Teaching young people the difference between a healthy relationship and an unhealthy one is the first step towards preventing domestic violence. According to Tender, more and more teenagers are growing up thinking that being threatened or even hit by their partners is normal.
Looking at prevention rather than a cure, domestic violence charity Tender is looking to educate young people about the realities of a violent relationship. This covers everything from physical violence, to emotional abuse, name-calling and even coercive behaviour.
Doireann Larkin, Tender’s campaign manager says: “People can underestimate what a difference it makes for young people just to talk about what a good relationship looks like, but often they’ve normalised all kinds of strange things. A girl might think that her boyfriend grabbing her by the throat is completely normal. Our job is to show her that it’s not.”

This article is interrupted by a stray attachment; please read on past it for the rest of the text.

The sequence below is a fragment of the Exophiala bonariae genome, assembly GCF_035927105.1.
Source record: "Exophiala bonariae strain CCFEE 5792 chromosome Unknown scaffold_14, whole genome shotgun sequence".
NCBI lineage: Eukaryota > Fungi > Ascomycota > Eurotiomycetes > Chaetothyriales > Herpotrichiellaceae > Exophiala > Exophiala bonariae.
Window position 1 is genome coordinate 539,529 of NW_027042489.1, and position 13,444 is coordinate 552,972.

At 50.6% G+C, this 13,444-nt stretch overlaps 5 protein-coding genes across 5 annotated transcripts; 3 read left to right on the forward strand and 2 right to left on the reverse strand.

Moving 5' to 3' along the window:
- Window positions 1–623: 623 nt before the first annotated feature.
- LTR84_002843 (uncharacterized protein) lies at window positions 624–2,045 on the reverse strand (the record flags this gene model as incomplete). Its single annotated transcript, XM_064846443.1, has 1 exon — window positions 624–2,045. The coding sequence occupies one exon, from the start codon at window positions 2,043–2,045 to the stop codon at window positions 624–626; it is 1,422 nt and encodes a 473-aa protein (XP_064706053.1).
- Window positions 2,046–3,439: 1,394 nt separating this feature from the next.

Tender started back in 2003 with one workshop in a youth centre. Now in its tenth year, the charity is working in hundreds of schools and youth centres around the country. Recent statistics have confirmed the need for this kind of charity, revealing that a quarter of girls aged between the ages of 13 and 17 have experienced some kind of physical violence in their relationships, with a further three-quarters reporting that they had experienced emotional abuse.
In 2011 the director of public prosecutions, Keir Starmer, confirmed that girls between the ages of 16 and 19 are now at the highest risk of domestic violence. Since these statistics were made public, the Home Office has launched a three-month campaign against this type of abuse, with MP Stella Creasy calling for relationship education to be compulsory in schools.
Now, even the terminology is set to change: the Home Office’s official definition of “domestic violence” will now be inclusive of abuse experienced by girls aged 16 and 17. When this comes into effect, these girls will be able to access services such as women’s refugees that were previously denied to them.
If you are experiencing domestic abuse, speaking to a counsellor could help – whatever your age. To find out more and to find a counsellor near you, please see our Abuse page.
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